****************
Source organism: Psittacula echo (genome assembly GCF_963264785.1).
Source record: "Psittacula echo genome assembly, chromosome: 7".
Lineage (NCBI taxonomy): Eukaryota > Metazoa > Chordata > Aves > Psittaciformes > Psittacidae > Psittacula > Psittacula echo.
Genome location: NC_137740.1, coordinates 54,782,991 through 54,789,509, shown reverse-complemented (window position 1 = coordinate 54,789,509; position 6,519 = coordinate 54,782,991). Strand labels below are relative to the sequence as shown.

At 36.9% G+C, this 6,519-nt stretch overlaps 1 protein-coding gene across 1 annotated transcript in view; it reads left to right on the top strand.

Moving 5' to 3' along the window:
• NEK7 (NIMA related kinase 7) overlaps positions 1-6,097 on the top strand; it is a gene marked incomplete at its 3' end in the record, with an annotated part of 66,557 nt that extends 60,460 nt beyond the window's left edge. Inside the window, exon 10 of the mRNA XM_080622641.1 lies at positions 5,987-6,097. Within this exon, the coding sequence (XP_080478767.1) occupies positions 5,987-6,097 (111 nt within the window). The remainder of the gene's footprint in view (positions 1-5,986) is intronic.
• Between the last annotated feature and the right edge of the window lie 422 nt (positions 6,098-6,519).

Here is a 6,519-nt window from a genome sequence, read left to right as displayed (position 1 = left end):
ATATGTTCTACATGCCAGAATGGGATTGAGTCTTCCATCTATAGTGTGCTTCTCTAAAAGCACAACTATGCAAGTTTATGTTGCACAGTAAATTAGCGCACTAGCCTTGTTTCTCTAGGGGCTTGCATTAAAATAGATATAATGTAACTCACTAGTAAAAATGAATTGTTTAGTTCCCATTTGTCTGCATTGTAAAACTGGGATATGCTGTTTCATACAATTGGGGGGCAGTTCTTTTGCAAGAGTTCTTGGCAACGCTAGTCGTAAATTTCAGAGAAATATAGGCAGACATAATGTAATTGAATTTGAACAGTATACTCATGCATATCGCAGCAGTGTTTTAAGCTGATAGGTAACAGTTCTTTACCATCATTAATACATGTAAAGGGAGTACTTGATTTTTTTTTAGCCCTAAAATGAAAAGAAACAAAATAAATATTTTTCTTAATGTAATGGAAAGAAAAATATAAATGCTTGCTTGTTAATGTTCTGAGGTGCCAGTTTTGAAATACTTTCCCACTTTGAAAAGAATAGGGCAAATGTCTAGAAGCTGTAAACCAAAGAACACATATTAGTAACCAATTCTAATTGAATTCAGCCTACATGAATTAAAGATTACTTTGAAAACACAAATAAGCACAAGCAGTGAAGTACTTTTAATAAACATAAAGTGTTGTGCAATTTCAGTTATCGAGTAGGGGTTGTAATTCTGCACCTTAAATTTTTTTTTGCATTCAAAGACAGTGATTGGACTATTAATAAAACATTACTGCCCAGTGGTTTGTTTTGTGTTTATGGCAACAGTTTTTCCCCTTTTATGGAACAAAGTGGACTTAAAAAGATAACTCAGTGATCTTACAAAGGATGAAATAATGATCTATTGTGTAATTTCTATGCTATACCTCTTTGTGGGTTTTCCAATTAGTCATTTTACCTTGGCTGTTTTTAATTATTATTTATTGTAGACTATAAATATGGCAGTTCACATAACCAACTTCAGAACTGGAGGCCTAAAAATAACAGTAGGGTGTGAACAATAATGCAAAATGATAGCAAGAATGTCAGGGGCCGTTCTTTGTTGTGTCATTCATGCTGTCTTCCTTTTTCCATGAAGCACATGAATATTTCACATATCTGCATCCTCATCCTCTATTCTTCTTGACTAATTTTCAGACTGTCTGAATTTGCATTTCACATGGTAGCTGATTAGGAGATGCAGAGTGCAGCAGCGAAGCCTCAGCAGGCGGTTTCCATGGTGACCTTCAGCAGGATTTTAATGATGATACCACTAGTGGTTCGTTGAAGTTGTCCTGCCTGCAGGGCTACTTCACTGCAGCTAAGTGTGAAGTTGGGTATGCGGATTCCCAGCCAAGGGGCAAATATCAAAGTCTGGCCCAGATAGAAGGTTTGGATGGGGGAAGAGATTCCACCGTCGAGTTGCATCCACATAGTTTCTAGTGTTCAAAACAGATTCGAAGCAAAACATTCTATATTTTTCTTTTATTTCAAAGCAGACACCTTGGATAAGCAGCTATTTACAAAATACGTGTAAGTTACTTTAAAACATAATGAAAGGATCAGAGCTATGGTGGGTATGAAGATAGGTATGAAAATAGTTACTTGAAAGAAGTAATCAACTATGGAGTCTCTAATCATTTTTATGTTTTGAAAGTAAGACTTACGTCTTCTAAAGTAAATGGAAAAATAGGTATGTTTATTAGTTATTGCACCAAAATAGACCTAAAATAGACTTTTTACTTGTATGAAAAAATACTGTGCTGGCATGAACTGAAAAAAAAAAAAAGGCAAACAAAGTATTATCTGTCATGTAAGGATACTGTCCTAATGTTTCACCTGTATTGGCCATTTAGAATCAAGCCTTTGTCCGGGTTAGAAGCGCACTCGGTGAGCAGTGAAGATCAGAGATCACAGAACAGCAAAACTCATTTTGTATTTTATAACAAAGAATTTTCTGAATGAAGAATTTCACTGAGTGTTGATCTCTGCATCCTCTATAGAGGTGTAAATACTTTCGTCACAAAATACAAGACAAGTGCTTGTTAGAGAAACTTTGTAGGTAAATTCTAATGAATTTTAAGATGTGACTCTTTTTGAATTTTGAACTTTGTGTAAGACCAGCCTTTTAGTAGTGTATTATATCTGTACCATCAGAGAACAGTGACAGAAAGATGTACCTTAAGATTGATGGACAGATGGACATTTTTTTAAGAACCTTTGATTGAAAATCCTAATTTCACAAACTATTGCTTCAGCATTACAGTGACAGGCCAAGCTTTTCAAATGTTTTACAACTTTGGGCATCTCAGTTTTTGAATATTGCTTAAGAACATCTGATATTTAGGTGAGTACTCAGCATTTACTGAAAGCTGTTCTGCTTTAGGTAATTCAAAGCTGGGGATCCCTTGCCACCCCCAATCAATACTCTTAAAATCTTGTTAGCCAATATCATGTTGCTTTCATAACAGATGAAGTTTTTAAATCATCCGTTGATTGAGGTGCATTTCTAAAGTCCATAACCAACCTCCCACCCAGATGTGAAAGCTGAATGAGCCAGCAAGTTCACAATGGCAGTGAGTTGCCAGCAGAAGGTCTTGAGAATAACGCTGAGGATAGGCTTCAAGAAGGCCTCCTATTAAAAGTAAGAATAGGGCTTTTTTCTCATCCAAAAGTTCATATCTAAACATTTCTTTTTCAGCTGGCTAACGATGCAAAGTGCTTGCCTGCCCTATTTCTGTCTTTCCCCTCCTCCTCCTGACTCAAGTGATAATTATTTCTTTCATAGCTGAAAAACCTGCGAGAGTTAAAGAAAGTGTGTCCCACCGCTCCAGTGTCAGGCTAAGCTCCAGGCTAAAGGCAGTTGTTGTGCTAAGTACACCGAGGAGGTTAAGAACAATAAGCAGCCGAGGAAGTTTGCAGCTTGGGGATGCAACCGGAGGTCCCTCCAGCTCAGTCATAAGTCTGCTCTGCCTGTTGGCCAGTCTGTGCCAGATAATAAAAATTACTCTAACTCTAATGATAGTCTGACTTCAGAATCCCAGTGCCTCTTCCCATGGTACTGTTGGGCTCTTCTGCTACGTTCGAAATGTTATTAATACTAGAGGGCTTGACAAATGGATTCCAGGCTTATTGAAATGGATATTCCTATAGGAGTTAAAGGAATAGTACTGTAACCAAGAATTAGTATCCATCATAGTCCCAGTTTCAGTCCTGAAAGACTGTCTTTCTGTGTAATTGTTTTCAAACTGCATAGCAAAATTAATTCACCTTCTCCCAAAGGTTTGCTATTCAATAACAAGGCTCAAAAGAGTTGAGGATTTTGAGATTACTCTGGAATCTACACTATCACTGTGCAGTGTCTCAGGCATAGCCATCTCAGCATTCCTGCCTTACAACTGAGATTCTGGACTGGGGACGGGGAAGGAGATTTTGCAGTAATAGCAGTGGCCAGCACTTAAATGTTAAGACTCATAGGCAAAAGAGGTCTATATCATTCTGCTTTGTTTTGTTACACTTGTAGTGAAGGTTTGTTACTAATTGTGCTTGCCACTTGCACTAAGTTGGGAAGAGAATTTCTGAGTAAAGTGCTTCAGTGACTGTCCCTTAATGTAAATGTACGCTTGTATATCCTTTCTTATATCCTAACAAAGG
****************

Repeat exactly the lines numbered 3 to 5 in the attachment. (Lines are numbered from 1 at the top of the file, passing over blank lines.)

Lineage (NCBI taxonomy): Eukaryota > Metazoa > Chordata > Aves > Psittaciformes > Psittacidae > Psittacula > Psittacula echo.
Genome location: NC_137740.1, coordinates 54,782,991 through 54,789,509, shown reverse-complemented (window position 1 = coordinate 54,789,509; position 6,519 = coordinate 54,782,991). Strand labels below are relative to the sequence as shown.

At 36.9% G+C, this 6,519-nt stretch overlaps 1 protein-coding gene across 1 annotated transcript in view; it reads left to right on the top strand.